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  Opinion   Oped  22 Jan 2017  360 Degree: Truth will out

360 Degree: Truth will out

Published : Jan 22, 2017, 5:27 am IST
Updated : Jan 22, 2017, 5:52 am IST

The elections will be a mini-referendum on whether Modi’s gamble with demonetisation has paid off or not. UP results will hold the final verdict.

Prime Minister Narendra Modi (Photo: AP)
 Prime Minister Narendra Modi (Photo: AP)

He is working hard to leave behind a legacy. Prime Minister Narendra Modi has been relentlessly trying to emerge as the “iron man” who put Pakistan “in its place”, waged a war against black money, a leader who empowered the poor and took India to dizzying heights. His surgical strikes against Pakistan, his demonetisation policy were aimed at his attempts to emerge as the “leader India never had”. Whether he succeeded in convincing India would be tested in the forthcoming Assembly polls in five states, particularly in caste-ridden Uttar Pradesh. These elections would be a mini-referendum on Modi’s policies, specially the contentious demonetisation decision.

Read: BJP eyes Manipur, has advantage in Uttarakhand


After the surgical strikes BJP’s stock rose. Modi emerged as a Prime Minister, (after Indira Gandhi), who had the ability and courage to move against Pakistan. BJP played the nationalist card hard, made jingoism its mantra and India cheered. Then on November 8, 2016 came demonetisation. Things began to change. The advantage gained by the surgical strikes began to fade. Nobody dares question the Prime Minister, so nobody did. But behind closed doors, grim saffron faces with frayed nerves told another story — that “all is not well”.



After losing Delhi and then Bihar, BJP desperately needs a victory in a politically crucial state. This has become more important after demonetisation. The party functionaries travelling across the election-bound states returned with stories of “public discontement” and “public anger”. The functionaries who were asked to aid people standing in queues outside banks and ATMs for hours together, refused to do so, because of the “fear” of being targeted by the “angry masses”. Things came to such a pass that the BJP president Amit Shah had to crack the whip and told the edgy functionaries to “stop whining” and “work round-the-clock to make the party win” in the Assembly polls.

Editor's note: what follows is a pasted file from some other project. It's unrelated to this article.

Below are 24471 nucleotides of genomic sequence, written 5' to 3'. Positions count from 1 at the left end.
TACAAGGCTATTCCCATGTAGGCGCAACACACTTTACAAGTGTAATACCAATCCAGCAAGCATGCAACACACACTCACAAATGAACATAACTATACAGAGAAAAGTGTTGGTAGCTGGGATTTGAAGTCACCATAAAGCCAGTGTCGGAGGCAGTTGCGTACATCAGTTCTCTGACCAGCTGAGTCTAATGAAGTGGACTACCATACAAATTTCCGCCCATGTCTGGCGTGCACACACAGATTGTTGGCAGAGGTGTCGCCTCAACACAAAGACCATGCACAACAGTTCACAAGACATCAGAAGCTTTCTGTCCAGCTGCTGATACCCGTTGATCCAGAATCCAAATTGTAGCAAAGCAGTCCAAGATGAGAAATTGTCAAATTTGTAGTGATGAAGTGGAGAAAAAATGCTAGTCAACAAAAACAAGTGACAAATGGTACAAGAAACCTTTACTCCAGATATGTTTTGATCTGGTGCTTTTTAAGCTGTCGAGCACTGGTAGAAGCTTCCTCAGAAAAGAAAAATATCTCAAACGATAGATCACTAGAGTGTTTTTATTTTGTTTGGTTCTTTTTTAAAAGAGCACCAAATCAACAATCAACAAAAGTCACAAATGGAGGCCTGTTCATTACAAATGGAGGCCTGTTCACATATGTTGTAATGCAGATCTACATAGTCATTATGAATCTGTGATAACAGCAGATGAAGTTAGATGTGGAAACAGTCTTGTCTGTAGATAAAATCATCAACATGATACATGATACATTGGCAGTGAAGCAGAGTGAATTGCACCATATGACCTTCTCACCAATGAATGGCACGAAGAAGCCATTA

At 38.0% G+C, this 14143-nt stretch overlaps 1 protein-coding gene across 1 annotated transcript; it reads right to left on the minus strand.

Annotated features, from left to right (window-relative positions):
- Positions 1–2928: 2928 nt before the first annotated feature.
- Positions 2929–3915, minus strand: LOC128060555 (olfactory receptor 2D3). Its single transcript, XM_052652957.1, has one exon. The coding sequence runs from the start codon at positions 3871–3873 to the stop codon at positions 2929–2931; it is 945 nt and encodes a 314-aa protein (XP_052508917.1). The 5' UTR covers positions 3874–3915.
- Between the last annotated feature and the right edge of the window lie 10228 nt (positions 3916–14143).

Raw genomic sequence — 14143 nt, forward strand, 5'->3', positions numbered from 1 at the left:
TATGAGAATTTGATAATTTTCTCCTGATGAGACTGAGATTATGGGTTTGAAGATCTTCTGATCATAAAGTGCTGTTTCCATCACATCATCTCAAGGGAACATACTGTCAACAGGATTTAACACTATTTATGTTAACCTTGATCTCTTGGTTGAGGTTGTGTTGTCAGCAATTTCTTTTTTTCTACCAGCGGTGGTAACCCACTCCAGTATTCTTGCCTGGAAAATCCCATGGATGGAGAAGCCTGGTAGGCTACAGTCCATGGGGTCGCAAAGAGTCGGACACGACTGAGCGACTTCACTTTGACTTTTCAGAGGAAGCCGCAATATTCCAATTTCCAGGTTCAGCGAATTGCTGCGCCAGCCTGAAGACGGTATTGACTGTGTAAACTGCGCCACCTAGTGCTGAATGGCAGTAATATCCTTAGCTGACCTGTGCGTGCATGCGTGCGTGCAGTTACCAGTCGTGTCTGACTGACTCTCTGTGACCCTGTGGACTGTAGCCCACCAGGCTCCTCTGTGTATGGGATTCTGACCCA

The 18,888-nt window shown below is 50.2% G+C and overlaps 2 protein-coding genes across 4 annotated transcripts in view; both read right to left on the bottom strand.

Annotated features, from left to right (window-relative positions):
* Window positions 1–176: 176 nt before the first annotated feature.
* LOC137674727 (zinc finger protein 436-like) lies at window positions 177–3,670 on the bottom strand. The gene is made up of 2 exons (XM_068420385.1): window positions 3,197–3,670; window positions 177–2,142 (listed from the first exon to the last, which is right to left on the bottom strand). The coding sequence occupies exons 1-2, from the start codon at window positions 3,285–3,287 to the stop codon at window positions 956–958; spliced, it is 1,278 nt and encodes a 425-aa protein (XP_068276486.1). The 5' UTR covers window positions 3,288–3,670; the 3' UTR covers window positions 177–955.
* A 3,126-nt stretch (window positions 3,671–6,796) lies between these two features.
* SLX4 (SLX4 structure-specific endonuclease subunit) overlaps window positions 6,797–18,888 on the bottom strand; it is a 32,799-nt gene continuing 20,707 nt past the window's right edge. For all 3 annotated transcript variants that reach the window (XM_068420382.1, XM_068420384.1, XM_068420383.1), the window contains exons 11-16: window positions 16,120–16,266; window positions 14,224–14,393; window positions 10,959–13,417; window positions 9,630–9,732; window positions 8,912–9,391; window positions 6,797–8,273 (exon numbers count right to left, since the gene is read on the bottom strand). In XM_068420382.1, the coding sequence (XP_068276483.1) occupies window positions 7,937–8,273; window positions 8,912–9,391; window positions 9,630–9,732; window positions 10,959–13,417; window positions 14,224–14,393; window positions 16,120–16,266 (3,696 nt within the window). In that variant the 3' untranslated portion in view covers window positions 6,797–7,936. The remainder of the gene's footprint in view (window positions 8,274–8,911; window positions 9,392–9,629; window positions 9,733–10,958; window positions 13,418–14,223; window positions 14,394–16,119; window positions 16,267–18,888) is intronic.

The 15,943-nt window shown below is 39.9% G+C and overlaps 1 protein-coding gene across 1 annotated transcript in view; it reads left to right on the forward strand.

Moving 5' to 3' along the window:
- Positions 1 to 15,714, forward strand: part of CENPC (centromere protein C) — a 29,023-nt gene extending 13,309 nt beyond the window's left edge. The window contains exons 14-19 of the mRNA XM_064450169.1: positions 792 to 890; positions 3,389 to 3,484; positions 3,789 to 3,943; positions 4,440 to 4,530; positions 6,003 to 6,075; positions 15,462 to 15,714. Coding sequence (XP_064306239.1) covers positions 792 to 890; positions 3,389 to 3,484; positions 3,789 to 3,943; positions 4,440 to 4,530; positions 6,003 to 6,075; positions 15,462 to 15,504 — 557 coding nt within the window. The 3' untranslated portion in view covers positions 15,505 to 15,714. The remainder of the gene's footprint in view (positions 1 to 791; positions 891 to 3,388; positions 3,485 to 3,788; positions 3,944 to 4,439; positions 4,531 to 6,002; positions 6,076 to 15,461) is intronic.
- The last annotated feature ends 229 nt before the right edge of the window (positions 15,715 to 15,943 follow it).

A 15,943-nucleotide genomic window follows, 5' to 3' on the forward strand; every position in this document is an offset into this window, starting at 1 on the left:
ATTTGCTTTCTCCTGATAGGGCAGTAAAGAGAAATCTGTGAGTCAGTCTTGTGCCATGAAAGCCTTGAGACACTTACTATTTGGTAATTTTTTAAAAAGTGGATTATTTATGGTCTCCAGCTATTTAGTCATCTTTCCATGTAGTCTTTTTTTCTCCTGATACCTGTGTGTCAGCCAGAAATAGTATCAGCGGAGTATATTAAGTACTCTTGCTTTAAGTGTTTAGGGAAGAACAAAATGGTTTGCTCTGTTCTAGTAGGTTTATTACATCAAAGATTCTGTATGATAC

Read: United anti-Modi block in 2019 will stay fragile


Punjab, however, seemed to be a lost cause. With anti-incumbency riding high, corruption charges levelled against the top leaders and ministers, SAD-BJP ruling coalition found itself in a sticky wicket. The demonetisation apparently demolished the rural vote bank of the ruling combination. The fight is now between the AAP and Congress. “We are not hopeful in Punjab,” a senior BJP functionary revealed. The battle is tough in the other saffron citadel of Goa. Even BJP’s most popular face in Goa, former chief minister and Union defence minister Manohar Parrikar was facing an uphill task to secure his home turf Panaji for the BJP candidate, sitting MLA Sidharth Kuncalienker. Besides the growing popularity of AAP, the RSS rebel-backed Goa Suraksha Manch (GSM) is entering the poll arena for the first time and it has vowed to defeat BJP. In Goa, the RSS unit has stated that the organisation will not play an active role in campaigning for BJP candidates. “We will not tell RSS cadre to support any particular party,” RSS sanghchalak for Goa Laxman Behre told an English daily in Goa. Without RSS backing, Goa could be a tough call for the party. But it’s in Uttar Pradesh with 403 Assembly berths that BJP will fight the mother of all battles.